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COVID-19 Resource Center
Source/Disclosures
Disclosures: Almario reports he has a stock option grant in My Total Health, has served on advisory boards for Bayer Healthcare and Synergy Pharmaceuticals, has served as a consultant for Alnylam Pharmaceuticals and Arena Pharmaceuticals, and received a one-time speaker’s fee from Takeda Pharmaceuticals. Spiegel reports he has served on advisory boards for Alnylam Pharmaceuticals, Arena Pharmaceuticals, Ironwood Pharmaceuticals, Salix Pharmaceuticals, Synergy Pharmaceuticals, and Takeda Pharmaceuticals, and has received research funding to his institution from Alnylam Pharmaceuticals, Ironwood Pharmaceuticals, Shire Pharmaceuticals, and Takeda Pharmaceuticals. Please see the study for all other authors’ relevant financial disclosures.
July 07, 2020
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Proton pump inhibitor use doubles risk for COVID-19

Source/Disclosures
Disclosures: Almario reports he has a stock option grant in My Total Health, has served on advisory boards for Bayer Healthcare and Synergy Pharmaceuticals, has served as a consultant for Alnylam Pharmaceuticals and Arena Pharmaceuticals, and received a one-time speaker’s fee from Takeda Pharmaceuticals. Spiegel reports he has served on advisory boards for Alnylam Pharmaceuticals, Arena Pharmaceuticals, Ironwood Pharmaceuticals, Salix Pharmaceuticals, Synergy Pharmaceuticals, and Takeda Pharmaceuticals, and has received research funding to his institution from Alnylam Pharmaceuticals, Ironwood Pharmaceuticals, Shire Pharmaceuticals, and Takeda Pharmaceuticals. Please see the study for all other authors’ relevant financial disclosures.
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An independent, dose-response relationship was seen between proton pump inhibitor use and COVID-19 positivity, according to a study published in the American Journal of Gastroenterology.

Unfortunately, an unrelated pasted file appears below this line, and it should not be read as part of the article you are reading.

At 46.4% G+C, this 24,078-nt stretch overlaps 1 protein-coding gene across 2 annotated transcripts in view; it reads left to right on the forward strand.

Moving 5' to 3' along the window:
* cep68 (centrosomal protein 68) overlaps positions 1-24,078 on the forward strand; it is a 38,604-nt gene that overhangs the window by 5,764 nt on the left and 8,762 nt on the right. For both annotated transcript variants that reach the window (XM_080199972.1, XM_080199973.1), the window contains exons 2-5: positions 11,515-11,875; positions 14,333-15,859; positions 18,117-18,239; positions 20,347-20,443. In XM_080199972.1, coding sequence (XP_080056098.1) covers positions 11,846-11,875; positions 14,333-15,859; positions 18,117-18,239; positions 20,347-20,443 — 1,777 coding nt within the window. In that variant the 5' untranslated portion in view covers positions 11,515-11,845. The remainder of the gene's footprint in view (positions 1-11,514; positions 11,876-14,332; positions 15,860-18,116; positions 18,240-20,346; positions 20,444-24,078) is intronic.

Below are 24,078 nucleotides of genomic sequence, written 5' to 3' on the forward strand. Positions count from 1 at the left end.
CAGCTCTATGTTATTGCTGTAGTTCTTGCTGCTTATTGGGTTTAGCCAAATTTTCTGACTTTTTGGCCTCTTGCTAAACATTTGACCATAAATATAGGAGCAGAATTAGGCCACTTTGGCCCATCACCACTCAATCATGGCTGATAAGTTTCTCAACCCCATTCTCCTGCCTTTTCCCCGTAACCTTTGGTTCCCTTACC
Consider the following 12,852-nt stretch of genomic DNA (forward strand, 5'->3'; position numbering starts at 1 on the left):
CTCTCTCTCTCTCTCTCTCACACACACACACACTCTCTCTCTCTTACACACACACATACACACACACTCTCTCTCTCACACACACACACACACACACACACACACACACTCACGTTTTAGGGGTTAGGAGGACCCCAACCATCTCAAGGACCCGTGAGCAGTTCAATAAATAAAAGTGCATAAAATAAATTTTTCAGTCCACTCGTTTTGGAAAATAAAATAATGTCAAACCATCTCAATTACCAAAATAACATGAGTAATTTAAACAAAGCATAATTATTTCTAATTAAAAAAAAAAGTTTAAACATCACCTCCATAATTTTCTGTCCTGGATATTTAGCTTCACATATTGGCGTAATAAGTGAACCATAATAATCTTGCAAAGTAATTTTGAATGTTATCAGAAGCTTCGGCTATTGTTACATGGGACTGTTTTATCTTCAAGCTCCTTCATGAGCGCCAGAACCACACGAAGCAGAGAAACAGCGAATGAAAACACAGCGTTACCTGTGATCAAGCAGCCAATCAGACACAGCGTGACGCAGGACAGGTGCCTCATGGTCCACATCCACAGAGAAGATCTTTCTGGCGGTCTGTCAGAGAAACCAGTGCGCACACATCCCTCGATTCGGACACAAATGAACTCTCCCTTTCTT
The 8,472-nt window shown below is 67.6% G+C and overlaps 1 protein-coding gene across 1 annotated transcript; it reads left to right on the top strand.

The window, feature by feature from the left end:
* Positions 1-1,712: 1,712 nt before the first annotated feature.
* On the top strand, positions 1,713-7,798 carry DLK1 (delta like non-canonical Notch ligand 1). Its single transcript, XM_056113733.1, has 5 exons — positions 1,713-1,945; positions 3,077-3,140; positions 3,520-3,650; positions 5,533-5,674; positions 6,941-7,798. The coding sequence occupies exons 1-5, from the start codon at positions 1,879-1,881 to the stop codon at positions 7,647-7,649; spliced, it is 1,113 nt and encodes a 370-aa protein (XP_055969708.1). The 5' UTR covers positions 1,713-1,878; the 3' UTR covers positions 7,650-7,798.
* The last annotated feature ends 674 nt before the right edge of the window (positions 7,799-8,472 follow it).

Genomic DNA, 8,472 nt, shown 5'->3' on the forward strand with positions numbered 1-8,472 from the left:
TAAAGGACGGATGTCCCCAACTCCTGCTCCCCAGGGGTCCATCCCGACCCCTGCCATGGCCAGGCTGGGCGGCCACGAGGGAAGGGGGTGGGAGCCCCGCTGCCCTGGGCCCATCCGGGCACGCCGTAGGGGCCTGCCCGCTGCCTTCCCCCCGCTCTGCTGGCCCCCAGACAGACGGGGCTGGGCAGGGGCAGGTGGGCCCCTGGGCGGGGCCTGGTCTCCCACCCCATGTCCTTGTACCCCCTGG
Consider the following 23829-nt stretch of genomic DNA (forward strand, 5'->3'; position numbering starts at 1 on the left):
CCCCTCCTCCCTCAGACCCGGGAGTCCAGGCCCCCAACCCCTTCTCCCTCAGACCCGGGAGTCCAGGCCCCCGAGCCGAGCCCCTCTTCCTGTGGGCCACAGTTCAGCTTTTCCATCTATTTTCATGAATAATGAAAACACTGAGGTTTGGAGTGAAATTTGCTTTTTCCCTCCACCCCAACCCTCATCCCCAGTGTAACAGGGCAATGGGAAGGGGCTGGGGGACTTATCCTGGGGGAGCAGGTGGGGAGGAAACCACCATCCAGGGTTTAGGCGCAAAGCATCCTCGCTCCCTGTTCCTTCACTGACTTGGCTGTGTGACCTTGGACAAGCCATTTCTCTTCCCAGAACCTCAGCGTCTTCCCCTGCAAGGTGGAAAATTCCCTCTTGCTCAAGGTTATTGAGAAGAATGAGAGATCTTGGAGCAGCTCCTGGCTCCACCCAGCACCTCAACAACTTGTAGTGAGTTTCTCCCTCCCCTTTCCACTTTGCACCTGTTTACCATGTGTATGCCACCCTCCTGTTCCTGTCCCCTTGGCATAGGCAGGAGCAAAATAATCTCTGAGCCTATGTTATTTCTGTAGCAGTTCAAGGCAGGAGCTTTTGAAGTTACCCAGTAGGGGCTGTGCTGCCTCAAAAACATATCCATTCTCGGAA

“We found that PPI use, particularly twice-daily dosing, is associated with increased odds for reporting a positive COVID-19 test, even after accounting for a wide range of sociodemographic, lifestyle, and clinical variables,” Christopher V. Almario, MD, MSHPM, from the department of Medicine at Cedars-Sinai Medical Center in Los Angeles, told Healio Gastroenterology. “Our findings continue to emphasize that PPIs should only be used when clinically indicated at the lowest effective dose.”

PPI use, in particular  twice-daily dosing was correlated with increased odds for reporting a positive COVID-19 test.

Researchers performed a population-based, online survey of 53,130 patients from May 3 to June 24, 2020 to determine if PPIs increased the risk for COVID-19 among community-dwelling Americans. They used multivariable logistic regression to report on a positive COVID-19 test to adjust for confounding factors.

Chistopher ALmario headshot 
Christopher Almario
Brennan Spiegel 
Brennan M.R. Spiegel

Of those surveyed, 3,386 patients reported a positive COVID-19 test. Investigators noted a significantly increased odds for reporting a positive COVID-19 test in patients who used PPIs either once daily (OR = 2.15; 95% CI, 1.9–2.44) or twice daily (OR = 3.67; 95% CI, 2.93–4.6) compared with those who did not use PPIs. An elevated risk was not seen among patients who took histamine-2 receptor antagonists (H2RAs).

According to researchers, 3,267 patients who tested positive were symptomatic and 647 patients said they experienced a new onset of abdominal pain, diarrhea and nausea/vomiting. Results from regression analysis demonstrated patients who took lower-dose PPIs (n = 266, 10.9%; OR = 0.62; 95% CI, 0.49–0.78) had a lower chance for reporting GI COVID-19 symptoms compared with patients not on PPIs (n = 297, 39.5%).

“This study does not mean that people on PPIs should just stop their medicines,” Brennan M.R. Spiegel, MD, MSHS, professor-in-residence of medicine and public health at Cedars-Sinai Medical Center, David Geffen School of Medicine at UCLA and UCLA Fielding School of Public Health, told Healio Gastroenterology. “PPIs work and, in most cases, their benefits outweigh the risks. As always, the decision about whether, when, and how to modify PPI dosing should be based on a thoughtful assessment of the risk-benefit ratio for individual patients. As with any medication, the lowest effective dose should be used when clinically indicated, and, when appropriate and consistent with best-practice guidelines, H2RAs may also be considered as an alternative treatment for acid-related conditions.”